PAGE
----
Of these two famous piano concertos, it is the autumnal Concerto No. 27 in B flat – Mozart’s last work of its kind – that is perhaps better suited to the understated poetic eloquence of Maria João Pires’s playing than the more overtly dramatic Concerto No. 20. There’s nothing seriously disappointing about her performance of the latter, but there are moments when the demonic side of Mozart’s D minor key is slightly underplayed. There’s a curious detail in her account of the Concerto’s opening movement: the mysterious opening bars of the initial tutti have the upper orchestral strings in nervous syncopation, underpinned by a recurring ‘growling’ figure in quick notes in the cellos and basses. When Mozart later transfers the same passage to the solo piano, he replaces the syncopation with a continual pattern of semiquavers, leaving the bassline essentially as it was before. For some reason, Pires smooths out the bass growls, playing them simultaneously with the right hand’s semiquavers, and the music’s sense of urgency and tension is slightly dissipated as a result. But it’s a small point, and the playing is beautiful throughout, with the slow movement in exactly the right tempo for its agitated middle section to unfold convincingly at the same pulse as the calm surrounding material.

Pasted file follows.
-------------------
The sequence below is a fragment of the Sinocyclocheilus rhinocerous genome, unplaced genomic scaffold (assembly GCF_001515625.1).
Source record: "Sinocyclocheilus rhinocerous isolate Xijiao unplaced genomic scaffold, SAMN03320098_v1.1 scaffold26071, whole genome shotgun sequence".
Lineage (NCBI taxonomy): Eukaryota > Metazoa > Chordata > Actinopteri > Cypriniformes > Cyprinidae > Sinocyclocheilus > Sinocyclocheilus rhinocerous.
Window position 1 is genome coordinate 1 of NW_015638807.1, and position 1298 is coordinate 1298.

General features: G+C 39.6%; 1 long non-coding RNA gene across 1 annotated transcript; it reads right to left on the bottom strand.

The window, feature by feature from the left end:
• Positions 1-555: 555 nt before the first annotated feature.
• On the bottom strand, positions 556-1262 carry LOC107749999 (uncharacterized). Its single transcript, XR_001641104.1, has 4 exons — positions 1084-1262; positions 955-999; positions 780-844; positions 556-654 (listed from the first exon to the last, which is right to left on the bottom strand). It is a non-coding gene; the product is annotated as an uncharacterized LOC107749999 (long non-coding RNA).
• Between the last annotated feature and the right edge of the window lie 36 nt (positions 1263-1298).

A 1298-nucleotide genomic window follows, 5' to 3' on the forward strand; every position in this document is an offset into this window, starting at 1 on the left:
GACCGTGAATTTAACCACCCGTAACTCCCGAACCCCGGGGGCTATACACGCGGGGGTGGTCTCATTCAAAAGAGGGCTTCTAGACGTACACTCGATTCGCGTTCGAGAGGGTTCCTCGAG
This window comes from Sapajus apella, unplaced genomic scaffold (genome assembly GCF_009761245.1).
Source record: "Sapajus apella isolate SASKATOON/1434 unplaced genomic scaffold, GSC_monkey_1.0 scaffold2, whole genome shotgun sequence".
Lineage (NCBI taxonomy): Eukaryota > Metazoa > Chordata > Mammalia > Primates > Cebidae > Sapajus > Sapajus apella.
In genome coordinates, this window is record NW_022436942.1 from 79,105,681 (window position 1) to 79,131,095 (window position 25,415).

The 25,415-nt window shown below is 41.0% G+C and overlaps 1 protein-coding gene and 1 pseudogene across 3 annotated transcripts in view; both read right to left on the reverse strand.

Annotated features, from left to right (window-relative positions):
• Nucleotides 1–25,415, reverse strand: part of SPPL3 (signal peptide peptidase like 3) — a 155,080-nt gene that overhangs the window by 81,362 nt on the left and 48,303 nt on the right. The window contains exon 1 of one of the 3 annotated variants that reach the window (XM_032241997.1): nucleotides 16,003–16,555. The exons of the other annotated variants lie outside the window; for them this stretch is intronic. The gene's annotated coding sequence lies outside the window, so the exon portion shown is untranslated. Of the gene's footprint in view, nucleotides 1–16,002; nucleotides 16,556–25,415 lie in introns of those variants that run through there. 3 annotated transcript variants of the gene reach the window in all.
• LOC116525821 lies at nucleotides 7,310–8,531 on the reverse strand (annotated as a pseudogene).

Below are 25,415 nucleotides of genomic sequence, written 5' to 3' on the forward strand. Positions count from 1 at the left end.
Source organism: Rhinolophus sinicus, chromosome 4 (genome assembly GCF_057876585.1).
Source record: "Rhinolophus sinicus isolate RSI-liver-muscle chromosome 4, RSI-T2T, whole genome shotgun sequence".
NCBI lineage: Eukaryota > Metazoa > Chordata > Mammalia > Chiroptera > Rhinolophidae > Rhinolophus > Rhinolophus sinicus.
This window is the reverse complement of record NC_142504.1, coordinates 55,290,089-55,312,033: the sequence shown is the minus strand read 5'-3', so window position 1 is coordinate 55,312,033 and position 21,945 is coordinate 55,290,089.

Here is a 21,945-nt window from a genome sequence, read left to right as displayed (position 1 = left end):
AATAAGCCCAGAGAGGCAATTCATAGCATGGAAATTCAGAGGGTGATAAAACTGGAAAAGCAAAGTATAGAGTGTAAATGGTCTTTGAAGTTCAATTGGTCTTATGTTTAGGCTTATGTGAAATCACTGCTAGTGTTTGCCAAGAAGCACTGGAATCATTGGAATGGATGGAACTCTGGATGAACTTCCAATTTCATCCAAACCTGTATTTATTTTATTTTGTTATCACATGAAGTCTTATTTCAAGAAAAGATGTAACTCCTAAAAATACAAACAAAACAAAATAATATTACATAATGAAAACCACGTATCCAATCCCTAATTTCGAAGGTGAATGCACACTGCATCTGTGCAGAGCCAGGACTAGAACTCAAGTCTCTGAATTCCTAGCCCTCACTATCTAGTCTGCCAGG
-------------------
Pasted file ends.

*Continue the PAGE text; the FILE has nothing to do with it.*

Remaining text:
Claudio Abbado and his Orchestra Mozart offer fine support in both Concertos, and the performances as a whole have an elegance that cannot fail to give pleasure.